In  his Foreword  to  A Dialogue of Civilizations  based on Gulen’s Islamic Ideals and Humanistic Discourses, Prof. Akbar Ahmed remarks, “ Gulen but also provides us with an example of the type of dialogue needed in the twenty-first century, one where thoughts and ideas wholly different from our own are presented before us in a rational thought-provoking manner.” He clearly points out that “dialogue and understanding are no longer an intellectual pastime; they are an imperative if we are to survive the twenty-first century.”

The writer, B. Jill Carroll, in the introduction, takes us back to antiquity in the fifth century BCE with Greek philosopher Protagoras saying: “Man is the measure of all things…” bringing in  questions of  “the meaning of life, human values, the nature of good life and the components of a just human society…” This boils down to aspects like “the nature of human reality, the good human life, the state and morality.”

 As far as Erdogan’s innermost view on democracy is concerned, Dr. Bulent Kenes, in A Genocide in the making? Erdogan Regime’s crackdown on the Gulen Movement, points out: “However, when he garnered the votes of almost half the electorate on June 12, 2011, Erdogan who had previously described democracy as ‘a tram that you get off when you come to the destination’ believed there were no obstacles left before him and thus returned to his former ideological position and political factory settings. Instead of using public support for further democratization in the direction of his pre-election promises, he preferred to use this support for his Islamist agenda and for setting up a one-man rule.”

In the preface of Ecce Homo, the section addressing the question of How One Becomes What One is, incorporating Friedrich Nietzsche Genealogy of Morals, Walter Kaufmann, refers to a writer’s character named Zarathustra, whom he explains as the seducer. What does the seducer himself say, as he returns again from his first time in solitude? Precisely the opposite of everything that any “sage”, “saint”, “world-redeemer or any other decadent would say in such a case. Not only does he speak differently, he also is different

Some statements run as follows:  “Now I go alone my disciples. You too go now alone … The man of knowledge must not only love his enemies; he must also be able to hate his friends… One repays a teacher badly, if one remains nothing but a pupil … Now I bid you lose me and find yourselves and only when you have all denied me will I come to you…”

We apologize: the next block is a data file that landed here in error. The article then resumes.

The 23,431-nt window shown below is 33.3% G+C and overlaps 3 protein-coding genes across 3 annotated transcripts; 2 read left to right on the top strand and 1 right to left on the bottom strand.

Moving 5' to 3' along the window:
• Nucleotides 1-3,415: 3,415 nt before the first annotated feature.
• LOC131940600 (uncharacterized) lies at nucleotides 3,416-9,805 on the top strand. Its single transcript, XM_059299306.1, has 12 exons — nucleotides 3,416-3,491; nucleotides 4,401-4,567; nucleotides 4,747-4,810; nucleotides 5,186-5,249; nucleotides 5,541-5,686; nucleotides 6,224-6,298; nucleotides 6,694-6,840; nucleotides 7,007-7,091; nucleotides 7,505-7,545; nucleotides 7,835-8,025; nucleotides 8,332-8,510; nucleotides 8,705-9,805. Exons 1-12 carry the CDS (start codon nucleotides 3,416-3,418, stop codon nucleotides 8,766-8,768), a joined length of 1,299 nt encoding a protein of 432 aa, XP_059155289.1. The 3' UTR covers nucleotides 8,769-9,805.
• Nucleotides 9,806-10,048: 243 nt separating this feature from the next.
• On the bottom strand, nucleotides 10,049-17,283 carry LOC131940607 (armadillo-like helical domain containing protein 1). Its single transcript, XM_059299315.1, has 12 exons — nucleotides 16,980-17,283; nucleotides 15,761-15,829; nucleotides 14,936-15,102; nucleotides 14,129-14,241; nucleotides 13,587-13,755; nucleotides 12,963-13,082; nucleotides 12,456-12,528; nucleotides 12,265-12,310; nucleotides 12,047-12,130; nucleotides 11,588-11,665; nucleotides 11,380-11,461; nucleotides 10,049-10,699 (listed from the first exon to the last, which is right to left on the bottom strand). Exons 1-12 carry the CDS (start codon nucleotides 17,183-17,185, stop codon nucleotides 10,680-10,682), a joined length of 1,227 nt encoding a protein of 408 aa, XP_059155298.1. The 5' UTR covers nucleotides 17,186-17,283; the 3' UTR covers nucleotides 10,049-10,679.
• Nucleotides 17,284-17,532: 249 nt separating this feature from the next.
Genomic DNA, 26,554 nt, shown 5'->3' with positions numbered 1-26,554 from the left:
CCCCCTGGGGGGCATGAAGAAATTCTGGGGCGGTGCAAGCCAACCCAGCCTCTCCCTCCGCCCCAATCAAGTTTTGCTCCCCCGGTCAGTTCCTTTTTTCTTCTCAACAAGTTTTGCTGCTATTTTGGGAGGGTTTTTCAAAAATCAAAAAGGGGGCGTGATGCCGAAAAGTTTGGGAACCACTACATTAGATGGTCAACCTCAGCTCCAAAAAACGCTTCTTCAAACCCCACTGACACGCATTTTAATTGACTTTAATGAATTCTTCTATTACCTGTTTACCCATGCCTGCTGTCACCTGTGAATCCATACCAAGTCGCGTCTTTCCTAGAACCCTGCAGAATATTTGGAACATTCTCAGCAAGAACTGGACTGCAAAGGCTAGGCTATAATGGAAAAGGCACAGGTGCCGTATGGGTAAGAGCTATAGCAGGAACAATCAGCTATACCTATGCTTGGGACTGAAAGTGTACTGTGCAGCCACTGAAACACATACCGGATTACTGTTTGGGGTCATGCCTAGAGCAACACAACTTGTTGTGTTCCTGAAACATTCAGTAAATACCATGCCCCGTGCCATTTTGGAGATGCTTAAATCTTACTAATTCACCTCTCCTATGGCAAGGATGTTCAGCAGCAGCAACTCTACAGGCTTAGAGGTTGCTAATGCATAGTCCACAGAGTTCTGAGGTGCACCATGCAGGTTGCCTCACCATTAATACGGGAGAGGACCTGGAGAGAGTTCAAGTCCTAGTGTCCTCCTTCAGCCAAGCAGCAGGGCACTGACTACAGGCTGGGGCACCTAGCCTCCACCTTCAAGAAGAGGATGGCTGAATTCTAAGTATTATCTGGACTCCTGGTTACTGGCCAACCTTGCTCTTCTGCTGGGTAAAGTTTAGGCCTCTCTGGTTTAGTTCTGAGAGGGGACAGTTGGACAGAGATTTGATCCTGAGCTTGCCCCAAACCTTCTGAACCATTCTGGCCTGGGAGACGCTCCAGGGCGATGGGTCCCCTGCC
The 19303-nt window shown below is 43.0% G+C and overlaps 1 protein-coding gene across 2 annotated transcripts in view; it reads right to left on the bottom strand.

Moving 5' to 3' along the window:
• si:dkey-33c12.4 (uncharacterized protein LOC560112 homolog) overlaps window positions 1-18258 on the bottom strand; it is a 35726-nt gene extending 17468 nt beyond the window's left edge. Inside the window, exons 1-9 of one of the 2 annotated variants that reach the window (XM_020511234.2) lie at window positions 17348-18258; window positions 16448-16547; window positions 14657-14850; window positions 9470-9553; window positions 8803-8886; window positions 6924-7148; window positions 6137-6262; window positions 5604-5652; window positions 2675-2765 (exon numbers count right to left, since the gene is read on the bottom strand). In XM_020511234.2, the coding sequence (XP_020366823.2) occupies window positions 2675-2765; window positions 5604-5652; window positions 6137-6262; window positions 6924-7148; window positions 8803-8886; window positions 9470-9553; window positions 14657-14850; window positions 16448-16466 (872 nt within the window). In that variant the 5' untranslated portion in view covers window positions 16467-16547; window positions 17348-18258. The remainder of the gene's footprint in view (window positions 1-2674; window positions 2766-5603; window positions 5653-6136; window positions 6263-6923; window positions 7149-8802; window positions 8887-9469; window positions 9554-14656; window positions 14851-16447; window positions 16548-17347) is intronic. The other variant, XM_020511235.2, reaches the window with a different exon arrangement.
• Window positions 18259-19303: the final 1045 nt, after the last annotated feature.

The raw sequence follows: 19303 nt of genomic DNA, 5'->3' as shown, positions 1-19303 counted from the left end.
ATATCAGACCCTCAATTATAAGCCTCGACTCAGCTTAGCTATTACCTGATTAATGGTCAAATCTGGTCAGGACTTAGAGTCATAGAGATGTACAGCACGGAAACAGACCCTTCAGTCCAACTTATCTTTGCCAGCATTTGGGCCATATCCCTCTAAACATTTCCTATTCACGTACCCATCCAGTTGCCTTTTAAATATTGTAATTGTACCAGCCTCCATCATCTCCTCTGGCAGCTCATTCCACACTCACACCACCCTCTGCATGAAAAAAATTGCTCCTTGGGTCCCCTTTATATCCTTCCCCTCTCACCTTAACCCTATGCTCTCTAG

The biggest lesson here is never to mistake somebody for someone else. In the present Turkish circumstances, is Erdogan telling his allies what Friedrich Nietzsche’s Zarathustra told his disciples? With all social, political and economic pressures on his government, could Erdogan be poised to kick the politics bucket –particularly as the polls draw nigh?

The Erdogan rule does not walk the talk.  The cooked up story of the century about the July 2016 coup attempt aside, how does a government characterized by the Freedom House’s Net report, published three months ago, as “not free”, come out to claim “protecting our people, especially the vulnerable sections of our society, against lies and disinformation without violating our citizens’ right to receive accurate and impartial information?”

As great thinker Said Nursi points out, in the absence of consensus, how does Erdogan talk of unity and solidarity?  Turkey’s justice system completely ignores the principle of ‘crime being personal’ so that an innocent person close to a criminal is punished because of him.

If the Turkey democracy structure were likened to a house, it could qualify for that of a spider. And what could hold back the leader, Erdogan in this case, from abandoning other occupants in the case of trouble?  That is the question.

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Felix Kaiza is a Tanzanian journalist with more than 50 years of experience currently working as an independent media consultant. Learned in agriculture, journalism, political science and international relations, his main fields of consultancy, besides the media, are good governance, nature conservation, tourism and investment. He was the first Tanzanian Chief Sub-Editor of an English daily newspaper in 1970, he has been behind the establishment and growth of the national independent media since the early 1990s. He is UNFAO Fellow Journalist since 1975 and has wide experience on regional integration. He worked on the Information Directorate of the original East African Community on whose ashes survive the current one. His ambition is to brand Tanzania in the inbound market with made-in-Tanzania brands, including information, almost all of which is currently foreign brewed.